Time is ticking for the residents of Cali Lake RV Resort in Santa Clarita, as a critical deadline looms on June 19th, potentially displacing 20 families and leaving them with nowhere to call home. The uncertainty surrounding the situation has left residents, like Judy Santiago, frustrated and fearful of the unknown.
“I’m totally ticked off at the way this has been handled,” expressed Santiago, a resident with limited income who, like many others, found refuge at Cali Lake RV Resort after experiencing homelessness. “I’m frightened because I don’t know where we are going to go,” she added with concern.
The residents of Cali Lake RV Resort were unaware of the impending challenges when they first moved in. While the resort is legally permitted to accommodate 47 lots, an inspection revealed a staggering 103 occupied lots. This discrepancy raised red flags, prompting intervention from Kyle Kraus, the Deputy Director of the Department of Housing and Community Development Division of Codes and Standards.
“Our inspectors discovered that electrical infrastructure, water piping, and sewer piping had been installed without county approval or any necessary construction permits or inspections from HCD,” explained Kraus, shedding light on the unauthorized modifications made to the site.
Park Managers Pauli Rockwell and Michele Savino, who are also residents of the RV resort, allege that owner Stewart Silver hired a contractor who assured him that all the required permits were being obtained. They contend that in December 2021, Cali Lake RV Resort received a permit for the 103 recreational vehicle lots, which led them to accommodate residents. However, they later received a notice informing them of an error and demanding the removal of the additional lots.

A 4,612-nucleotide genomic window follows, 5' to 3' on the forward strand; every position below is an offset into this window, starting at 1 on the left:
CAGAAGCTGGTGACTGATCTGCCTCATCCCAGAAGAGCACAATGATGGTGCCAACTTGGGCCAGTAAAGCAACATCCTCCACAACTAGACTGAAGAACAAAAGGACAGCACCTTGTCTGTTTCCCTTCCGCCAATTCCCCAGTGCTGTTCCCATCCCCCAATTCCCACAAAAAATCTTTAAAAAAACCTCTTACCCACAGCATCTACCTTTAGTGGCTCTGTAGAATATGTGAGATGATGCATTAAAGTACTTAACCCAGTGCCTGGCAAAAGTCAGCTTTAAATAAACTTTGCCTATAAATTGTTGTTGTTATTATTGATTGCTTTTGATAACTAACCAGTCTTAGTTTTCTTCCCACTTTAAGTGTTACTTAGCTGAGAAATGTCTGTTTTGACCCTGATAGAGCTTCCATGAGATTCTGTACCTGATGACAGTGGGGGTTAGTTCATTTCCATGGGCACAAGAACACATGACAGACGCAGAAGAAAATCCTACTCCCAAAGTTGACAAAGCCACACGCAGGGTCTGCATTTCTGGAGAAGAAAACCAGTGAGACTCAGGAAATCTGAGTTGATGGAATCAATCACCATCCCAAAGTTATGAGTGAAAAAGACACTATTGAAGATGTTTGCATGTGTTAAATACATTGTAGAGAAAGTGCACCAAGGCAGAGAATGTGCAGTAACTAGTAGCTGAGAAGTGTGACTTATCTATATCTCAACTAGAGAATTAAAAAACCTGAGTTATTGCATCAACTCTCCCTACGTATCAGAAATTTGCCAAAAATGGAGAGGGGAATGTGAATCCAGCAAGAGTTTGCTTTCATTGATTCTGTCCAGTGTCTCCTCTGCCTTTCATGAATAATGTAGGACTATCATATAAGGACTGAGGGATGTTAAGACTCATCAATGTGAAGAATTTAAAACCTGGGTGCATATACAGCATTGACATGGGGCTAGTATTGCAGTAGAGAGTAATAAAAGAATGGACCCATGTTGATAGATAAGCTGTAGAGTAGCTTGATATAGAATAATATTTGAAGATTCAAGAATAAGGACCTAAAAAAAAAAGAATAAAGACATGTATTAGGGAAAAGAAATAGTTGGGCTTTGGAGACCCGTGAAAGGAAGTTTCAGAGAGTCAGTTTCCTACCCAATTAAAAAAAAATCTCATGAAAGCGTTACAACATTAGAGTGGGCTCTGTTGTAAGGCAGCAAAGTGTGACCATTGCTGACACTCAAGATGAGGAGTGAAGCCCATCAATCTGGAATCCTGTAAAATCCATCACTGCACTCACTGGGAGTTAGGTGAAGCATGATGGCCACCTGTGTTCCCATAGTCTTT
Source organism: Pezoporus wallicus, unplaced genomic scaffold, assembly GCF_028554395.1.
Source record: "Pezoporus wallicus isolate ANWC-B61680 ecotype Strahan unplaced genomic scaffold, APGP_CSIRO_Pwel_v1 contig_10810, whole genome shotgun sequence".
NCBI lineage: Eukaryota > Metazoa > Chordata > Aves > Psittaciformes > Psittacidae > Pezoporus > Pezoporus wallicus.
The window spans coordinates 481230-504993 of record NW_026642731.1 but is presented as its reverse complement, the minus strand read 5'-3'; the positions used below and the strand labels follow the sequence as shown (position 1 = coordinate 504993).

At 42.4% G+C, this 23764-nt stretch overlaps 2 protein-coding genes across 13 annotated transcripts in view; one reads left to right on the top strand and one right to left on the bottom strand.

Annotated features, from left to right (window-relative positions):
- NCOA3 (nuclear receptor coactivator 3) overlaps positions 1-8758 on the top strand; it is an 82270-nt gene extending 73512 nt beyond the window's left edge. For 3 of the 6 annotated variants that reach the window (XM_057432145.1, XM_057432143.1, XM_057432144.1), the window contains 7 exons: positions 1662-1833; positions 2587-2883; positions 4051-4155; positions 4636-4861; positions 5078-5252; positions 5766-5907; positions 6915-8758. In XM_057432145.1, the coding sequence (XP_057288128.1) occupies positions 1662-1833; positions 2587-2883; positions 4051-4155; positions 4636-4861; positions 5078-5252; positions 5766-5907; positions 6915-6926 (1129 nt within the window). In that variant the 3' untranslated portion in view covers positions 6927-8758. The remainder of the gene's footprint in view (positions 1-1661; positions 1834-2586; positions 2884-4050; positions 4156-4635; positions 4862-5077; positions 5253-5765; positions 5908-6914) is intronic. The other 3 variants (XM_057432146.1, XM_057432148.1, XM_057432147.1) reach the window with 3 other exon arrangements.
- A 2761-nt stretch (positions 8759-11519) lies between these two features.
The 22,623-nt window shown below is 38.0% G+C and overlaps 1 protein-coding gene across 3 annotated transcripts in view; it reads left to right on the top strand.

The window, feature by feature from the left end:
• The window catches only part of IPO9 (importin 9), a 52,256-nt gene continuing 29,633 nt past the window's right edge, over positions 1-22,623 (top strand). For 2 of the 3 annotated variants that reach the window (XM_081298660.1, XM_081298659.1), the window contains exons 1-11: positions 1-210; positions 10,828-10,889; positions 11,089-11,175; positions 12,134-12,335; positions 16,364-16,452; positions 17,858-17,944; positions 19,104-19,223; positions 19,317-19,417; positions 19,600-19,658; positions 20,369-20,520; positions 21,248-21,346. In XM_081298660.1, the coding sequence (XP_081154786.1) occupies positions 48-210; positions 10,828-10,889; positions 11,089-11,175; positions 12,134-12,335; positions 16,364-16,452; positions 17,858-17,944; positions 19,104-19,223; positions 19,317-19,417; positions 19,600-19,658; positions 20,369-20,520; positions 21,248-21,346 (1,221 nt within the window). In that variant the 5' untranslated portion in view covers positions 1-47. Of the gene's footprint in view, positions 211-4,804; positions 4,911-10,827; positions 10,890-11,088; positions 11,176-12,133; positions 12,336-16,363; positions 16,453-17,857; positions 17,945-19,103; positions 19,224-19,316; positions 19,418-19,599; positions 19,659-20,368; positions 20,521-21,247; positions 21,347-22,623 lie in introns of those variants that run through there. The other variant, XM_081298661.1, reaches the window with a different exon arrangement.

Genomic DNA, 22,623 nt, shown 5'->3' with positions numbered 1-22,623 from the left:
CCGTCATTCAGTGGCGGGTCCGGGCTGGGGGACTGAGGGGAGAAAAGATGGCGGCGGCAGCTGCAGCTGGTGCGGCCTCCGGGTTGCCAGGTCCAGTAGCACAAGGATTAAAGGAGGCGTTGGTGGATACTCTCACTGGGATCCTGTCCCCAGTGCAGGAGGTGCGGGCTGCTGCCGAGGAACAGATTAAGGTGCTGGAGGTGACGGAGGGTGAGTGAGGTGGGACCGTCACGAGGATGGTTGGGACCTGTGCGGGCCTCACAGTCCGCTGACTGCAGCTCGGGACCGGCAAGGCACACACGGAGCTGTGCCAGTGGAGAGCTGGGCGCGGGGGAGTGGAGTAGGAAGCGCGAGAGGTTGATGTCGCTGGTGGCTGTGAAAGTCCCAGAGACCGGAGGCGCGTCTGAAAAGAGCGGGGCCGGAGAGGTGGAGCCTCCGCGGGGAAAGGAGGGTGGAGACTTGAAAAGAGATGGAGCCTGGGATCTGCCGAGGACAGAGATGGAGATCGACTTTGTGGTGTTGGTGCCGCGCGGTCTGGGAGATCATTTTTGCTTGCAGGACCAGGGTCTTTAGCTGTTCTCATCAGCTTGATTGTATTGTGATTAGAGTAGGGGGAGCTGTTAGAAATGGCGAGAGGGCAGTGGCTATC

Adding to the complications, LA County prohibits the expansion of the land due to environmental concerns, and the RV park sits within a high-severity fire zone, exacerbating the challenges faced by the residents.
Kraus emphasized the responsibility of owner Stewart Silver, stating, “It’s Mr. Silver’s responsibility and duty to ensure these residents have a safe place to relocate, and if there are any expenses, the park owner should bear the responsibility to relocate those residents.”
Supervisor Kathryn Barger acknowledged the gravity of the situation and offered her support, stating, “This is a difficult situation that I have been working on for several months.” Barger highlighted the involvement of Los Angeles Homeless Services Authority (LAHSA) outreach workers since February, assisting residents in identifying their needs and connecting them with housing options and services. Barger emphasized that eviction notices are not currently mandated by the county or any government entity, and she continues to advocate for an extended timeline to find a resolution.
Meanwhile, the Los Angeles Homeless Services Authority (LAHSA) remains committed to supporting the residents of Cali Lake RV Park. As per their statement, LAHSA outreach staff has been actively providing services, including interim housing, since early 2023, and they are determined to address the evolving needs of the park’s residents.
As the fate of Cali Lake RV Resort hangs in the balance, the families residing there face an uncertain future. The collaborative efforts of local authorities and organizations like LAHSA offer a glimmer of hope amidst the challenges, aiming to ensure that these families find a safe and stable place to call home. The coming days will be crucial in determining the outcome, and the community watches with bated breath, hoping for a positive resolution that prioritizes the well-being of these vulnerable individuals and families.